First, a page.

A smart meter will help you keep on top of your energy usage as seeing your costs in real-time can inspire the whole family to make adjustments.

Some users have reported savings of as much as £45 a month or a whopping £500 a year while using a smart meter.

Keep tumble driers switched off

Instead of using an energy-guzzling drier, air your clothes on a washing line or clothes horse. According to the Energy Savings Trust this will help save you £60 a year.

Use a microwave

Microwaves are a great way to save money at mealtimes. Mixing up and using other appliances will help too. By switching to a slow cooker and a microwave four times a week you can save £58 a year.

Only use the washing machine when it’s full

A washing machine uses around 1kWh of energy per cycle, costing about 28p. By only putting it on when you have a full load, you can save £41 a year.

Plug holes in exterior walls

Have a look around the exterior of the house and block up any non-essential holes. Effective insulation will save you at least £100 a year.

Reduce the temperature of your boiler flow system

A boiler’s default setting is usually too high. Turn it down to between 55 and 60 and your home will feel just as warm, but you could cut your energy bills by eight percent and save up to £70 per year.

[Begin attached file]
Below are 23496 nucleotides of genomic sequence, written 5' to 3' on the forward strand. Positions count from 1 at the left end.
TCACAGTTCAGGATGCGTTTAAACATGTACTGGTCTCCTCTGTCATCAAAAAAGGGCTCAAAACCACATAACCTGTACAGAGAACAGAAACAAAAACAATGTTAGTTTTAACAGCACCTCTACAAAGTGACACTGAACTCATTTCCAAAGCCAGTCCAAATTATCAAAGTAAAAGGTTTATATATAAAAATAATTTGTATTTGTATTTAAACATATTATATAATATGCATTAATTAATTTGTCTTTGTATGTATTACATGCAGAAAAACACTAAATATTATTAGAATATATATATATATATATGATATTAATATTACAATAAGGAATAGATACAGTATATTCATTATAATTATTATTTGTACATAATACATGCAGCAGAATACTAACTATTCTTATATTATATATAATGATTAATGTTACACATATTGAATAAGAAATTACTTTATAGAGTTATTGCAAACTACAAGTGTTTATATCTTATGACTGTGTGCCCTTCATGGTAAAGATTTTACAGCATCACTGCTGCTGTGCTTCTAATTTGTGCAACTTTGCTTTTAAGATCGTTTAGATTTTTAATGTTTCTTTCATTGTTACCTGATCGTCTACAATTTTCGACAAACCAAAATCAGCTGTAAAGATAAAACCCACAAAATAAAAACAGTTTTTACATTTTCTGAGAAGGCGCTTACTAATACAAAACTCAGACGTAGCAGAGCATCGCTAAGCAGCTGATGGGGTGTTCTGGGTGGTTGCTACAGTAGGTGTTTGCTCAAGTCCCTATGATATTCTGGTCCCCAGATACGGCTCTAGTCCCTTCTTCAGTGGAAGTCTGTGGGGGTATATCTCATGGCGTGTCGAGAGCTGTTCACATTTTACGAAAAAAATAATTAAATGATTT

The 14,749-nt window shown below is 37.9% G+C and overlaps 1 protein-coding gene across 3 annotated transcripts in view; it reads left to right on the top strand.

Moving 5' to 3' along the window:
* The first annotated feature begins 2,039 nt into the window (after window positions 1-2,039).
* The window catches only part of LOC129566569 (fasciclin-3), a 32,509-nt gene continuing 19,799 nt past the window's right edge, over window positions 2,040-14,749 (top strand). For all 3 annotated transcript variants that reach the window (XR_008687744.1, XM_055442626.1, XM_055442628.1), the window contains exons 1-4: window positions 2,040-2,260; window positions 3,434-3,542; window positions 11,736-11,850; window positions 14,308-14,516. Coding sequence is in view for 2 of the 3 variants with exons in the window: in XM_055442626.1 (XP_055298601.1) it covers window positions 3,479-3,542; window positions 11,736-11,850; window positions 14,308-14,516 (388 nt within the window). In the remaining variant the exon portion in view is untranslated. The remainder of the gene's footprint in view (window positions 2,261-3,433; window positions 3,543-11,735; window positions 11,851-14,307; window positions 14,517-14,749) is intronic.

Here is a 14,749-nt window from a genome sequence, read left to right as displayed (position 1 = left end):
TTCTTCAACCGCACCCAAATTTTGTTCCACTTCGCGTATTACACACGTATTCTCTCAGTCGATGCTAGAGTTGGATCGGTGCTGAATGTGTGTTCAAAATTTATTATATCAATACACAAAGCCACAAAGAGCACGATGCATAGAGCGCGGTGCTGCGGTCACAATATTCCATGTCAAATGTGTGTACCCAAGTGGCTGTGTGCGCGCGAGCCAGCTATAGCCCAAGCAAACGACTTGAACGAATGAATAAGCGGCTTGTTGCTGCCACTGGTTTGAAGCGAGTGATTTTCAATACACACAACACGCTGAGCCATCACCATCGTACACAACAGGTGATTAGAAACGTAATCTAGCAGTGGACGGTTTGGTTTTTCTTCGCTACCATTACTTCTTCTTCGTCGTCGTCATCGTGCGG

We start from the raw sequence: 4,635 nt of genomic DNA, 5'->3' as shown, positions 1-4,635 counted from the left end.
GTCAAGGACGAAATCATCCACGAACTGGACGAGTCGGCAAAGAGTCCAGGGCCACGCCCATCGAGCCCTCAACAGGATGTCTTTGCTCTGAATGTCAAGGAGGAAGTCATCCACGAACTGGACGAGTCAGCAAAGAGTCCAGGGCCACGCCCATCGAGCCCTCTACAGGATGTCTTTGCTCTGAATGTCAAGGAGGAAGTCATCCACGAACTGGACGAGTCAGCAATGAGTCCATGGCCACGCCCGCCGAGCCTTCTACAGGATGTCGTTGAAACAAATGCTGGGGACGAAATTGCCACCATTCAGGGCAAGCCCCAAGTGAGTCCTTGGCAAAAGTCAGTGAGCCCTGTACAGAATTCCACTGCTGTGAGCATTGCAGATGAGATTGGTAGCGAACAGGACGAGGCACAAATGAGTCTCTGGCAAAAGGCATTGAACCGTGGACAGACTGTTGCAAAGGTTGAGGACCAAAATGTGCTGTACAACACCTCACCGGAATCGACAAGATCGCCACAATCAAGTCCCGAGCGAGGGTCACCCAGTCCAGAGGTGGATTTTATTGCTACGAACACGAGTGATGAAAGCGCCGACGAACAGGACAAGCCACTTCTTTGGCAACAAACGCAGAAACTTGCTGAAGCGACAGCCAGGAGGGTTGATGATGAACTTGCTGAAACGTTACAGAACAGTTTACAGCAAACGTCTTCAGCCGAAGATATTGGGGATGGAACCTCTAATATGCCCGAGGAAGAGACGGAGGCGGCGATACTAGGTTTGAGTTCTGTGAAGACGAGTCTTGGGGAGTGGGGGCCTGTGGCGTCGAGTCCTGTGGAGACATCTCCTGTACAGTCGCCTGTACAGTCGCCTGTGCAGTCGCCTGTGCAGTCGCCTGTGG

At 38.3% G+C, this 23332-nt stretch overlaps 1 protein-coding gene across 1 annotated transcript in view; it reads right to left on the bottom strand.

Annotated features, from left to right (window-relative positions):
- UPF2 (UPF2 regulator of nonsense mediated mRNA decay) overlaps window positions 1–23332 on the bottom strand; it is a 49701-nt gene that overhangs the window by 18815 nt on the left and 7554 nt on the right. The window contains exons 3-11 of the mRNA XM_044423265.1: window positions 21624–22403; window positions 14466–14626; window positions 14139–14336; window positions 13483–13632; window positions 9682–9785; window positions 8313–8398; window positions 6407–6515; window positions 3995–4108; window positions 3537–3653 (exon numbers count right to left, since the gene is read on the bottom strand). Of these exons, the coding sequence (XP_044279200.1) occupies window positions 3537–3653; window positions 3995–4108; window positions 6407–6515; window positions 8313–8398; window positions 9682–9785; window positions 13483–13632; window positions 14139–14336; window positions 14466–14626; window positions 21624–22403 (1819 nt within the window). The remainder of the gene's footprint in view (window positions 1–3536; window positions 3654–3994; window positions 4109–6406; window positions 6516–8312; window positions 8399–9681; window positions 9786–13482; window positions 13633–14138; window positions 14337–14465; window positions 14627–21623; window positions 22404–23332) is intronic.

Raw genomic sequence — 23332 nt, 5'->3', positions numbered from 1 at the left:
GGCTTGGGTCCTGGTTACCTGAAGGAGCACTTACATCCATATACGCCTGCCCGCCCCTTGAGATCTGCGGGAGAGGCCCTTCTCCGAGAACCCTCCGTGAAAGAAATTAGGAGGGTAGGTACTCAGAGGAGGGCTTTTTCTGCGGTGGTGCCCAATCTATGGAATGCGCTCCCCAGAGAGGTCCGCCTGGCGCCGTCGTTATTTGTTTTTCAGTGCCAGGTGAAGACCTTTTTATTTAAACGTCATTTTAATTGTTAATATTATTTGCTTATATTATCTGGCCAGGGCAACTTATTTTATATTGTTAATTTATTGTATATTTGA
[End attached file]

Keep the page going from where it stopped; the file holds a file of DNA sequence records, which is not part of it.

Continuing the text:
Switch shower heads

Switching could save you money, especially if you choose a more energy-efficient model. This could save you £55 on your gas bills each year.

Vacuum your fridge

This may sound unusual but heavy dust on the condenser coils at the back of the fridge can prevent a fridge or freezer from cooling properly. Not keeping your fridge freezer clean could cost a whopping £45 more each year.

Choose efficient light bulbs

Energy-efficient light bulbs and other LED options are a great way to save cash. You can save £2-3 per year for every traditional halogen bulb you switch to a similarly bright LED bulb. If the average UK household replaced all of their bulbs with LEDs, it would save about £40 a year on bills.

Estimated total savings per year: £1,432